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Ports & Ships Maritime News

6 June 2011
Author: Terry Hutson

 

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TODAY’S BULLETIN OF MARITIME NEWS

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FIRST VIEW – MESSOLOGI

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Maersk Line’s container ship MESSOLOGI (52,181-gt, built 1991) presented somethig of an unusual sight when sailing from Durban harbour yesterday morning, with empty racks and very few containers in view. The ship arrived on Saturday from Port Louis and is scheduled for Port Elizabeth as her next port. Messologi moved to the outer anchorage, and will presumably reenter port later in the week. A change in charter perhaps? Picture by Trevor Jones

 

News continues below...

 

SOUTH AFRICAN PORT STATISTICS FOR MAY NOW AVAILABLE

South African port statistics for the month of May 2011 are to hand courtesy of Transnet NPA. These show that total cargo handled at all ports amounted to 20.506 million tonnes (21.628mt for the previous month) while containers totaled 366,336 TEUs, up from 316,545-TEUs for April.

The volumes compare favourably against May 2010, when a total of 18.742 million tonnes of cargo was handled (containers: 296,397 TEU). To compare individual ports for May figures year on year go to the following link CLICK HERE.
Use your BACK button to return to this page.

The port of Ngqura is continuing to average around 40,000 TEUs a month (42 236-TEU in May) and, as stated last month - unless there is an injection of new shipping lines to this port there seems little prospect of the numbers changing.

The country’s two bulk ports each had average volume turnovers in May, with Richards Bay recording just over 6 million tonnes and Saldanha almost 4,8mt, both considerably down on last month.

As is our practice, the figures shown in this report reflect an adjustment on the overall tonnage to include containers by weight – an adjustment necessary because Transnet NPA measures containers by number of TEUs and no longer by weight resulting in the value of container cargo by weight being ignored in the Transnet reports.

To arrive at such a calculation, PORTS & SHIPS has used an estimated average of 13,5 tonnes per TEU to reflect tonnages, which may involve some under-reporting but until the IMO enforces the weighing of containers at all ports we will have to live with these estimates. Nevertheless, we continue to make this distinction to avoid South African ports from being under-reported internationally.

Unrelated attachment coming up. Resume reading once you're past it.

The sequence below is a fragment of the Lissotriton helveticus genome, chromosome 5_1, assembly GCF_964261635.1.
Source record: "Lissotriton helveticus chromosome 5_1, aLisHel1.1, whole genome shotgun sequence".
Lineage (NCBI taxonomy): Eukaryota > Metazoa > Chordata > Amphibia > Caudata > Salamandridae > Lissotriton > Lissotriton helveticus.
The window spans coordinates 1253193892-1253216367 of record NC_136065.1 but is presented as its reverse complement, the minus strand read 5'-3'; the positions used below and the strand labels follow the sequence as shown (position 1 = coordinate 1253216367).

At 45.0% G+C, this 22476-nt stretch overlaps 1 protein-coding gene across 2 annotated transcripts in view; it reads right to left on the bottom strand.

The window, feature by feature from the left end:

Figures for the respective ports during May 2011 are (with April 2011 figures shown bracketed):

Cargo handled by tonnes during May 2011

PORT May 2011 mt. Apr 2011 mt.
Richards Bay 6.020 6,817
Durban 6.510 5.868
Saldanha Bay 4.790 6.039
Cape Town 1.193 1.101
Port Elizabeth 0.954 0.906
Ngqura 0.570 0.570
Mossel Bay 0.194 0.138
East London 0.280 0.188
     
Total all ports m.tonnes 20.506 mt. 21.628 mt.


Containers (measured by TEUs) during May 2011 (TEUs include Deepsea, Coastal, Transship and empty containers all subject to being invoiced by NPA)

PORT May 2011 TEUs Apr 2011 TEUs
Durban 228,425 185,153
Cape Town 59,786 56,398
Port Elizabeth 27,179 25,948
Ngqura 42,236 42,240
East London 4,234 4,605
Richards Bay 4,476 2,201
     
Total all ports TEUs 366,336 TEUs 316,545


Ship Calls for May 2011

PORT May 2011 vessels gross tons Apr 2011 gross tons
Durban 375 10,981,707 359 10,559,625
Cape Town 238 4,179,800 367 3,735,451
Richards Bay 127 4.140,824 162 5,108,354
Saldanha Bay 41 2,792,108 46 3,246,655
Port Elizabeth 96 2,525,806 96 2,342,503
Ngqura 32 1,339.519 31 1,448,468
East London 24 628,287 25 705,001
Mossel Bay 119 225,223 74 213,996
         
Total ship calls 1,049 26,813,274 1,160 27,360,053



- source TNPA, but with adjustments made by Ports & Ships to include container tonnages

 

MONTHLY STATISTICS FOR RICHARDS BAY COAL TERMINAL

May figures showing the volume of coal exported through RBCT were not available at the time when this edition went live. The May statistics will be included as soon as they become available by retro-posting on this page, so please come back here later.


Throughput at the Richards Bay Coal Terminal showing exports in tonnes

 

MONTH Monthly exports YTD  exports Annualised M/T/pa Ships Trains
Jan 2011 4,389,925 4,389,925 51.55 45 597
Feb 2011 4,567,950 8,957,875 55.27 44 705
Mar 2011 5,364,676 14,322,549 57.93 57 710
Apr 2011  4,807,041 19,129,590  58,03  53  689 
May 2011  3,572,127 22,701,717  54,72  41  560 

 

News continues below…

 

PIRACY: SOUTH AFRICA, MOZAMBIQUE JOIN HANDS TO FIGHT PIRACY

Pretoria – South Africa and Mozambique have signed a Memorandum of Understanding (MoU) that will see the two countries work together on issues of piracy and trans-border crime.

The MoU, signed on Wednesday by the Minister of Defence and Military Veterans Lindiwe Sisulu and her Mozambican counterpart, Filipe Nyussi, will have the neighbouring countries pulling together on the promotion of maritime security in SADC’s Indian Ocean, with particular emphasis on the Mozambique Channel extending to the broader SADC waters. The partnership and cooperation include joint training, sharing of information, intelligence, joint patrols and ongoing support in military developments.

In February, the South African Cabinet mandated the Department of Defence to put together a strategy to address piracy issues in the SADC waters. The strategy was approved by Cabinet in April 2011.

At the signing ceremony, the ministers agreed that SADC countries must work together to stop piracy, which has the potential to negatively affect SADC trade and movements of goods.

As part of the agreement, the two countries agreed to working together in protecting rhinos. The ministers sent a warning to poachers that both governments have declared war on poachers.